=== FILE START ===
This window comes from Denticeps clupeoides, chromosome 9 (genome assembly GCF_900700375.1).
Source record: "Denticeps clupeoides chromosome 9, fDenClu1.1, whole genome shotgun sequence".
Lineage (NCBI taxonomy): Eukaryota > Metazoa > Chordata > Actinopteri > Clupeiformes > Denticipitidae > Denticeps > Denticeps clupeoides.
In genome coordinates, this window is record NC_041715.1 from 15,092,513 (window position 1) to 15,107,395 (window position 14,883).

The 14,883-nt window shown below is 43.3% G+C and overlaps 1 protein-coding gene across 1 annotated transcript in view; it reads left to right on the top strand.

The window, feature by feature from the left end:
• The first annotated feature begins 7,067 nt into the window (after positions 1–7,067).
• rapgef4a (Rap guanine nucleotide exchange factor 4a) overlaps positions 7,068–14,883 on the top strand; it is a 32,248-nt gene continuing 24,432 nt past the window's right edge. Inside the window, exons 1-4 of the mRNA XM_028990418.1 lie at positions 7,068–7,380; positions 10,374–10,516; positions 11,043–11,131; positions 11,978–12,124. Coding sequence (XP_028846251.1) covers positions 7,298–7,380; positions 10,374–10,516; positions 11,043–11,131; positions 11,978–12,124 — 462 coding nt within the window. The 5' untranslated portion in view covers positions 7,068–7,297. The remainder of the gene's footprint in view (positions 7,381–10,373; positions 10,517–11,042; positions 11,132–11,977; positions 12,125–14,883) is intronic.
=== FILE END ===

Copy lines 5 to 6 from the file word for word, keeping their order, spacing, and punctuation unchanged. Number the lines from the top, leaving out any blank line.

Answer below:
The 14,883-nt window shown below is 43.3% G+C and overlaps 1 protein-coding gene across 1 annotated transcript in view; it reads left to right on the top strand.

The window, feature by feature from the left end: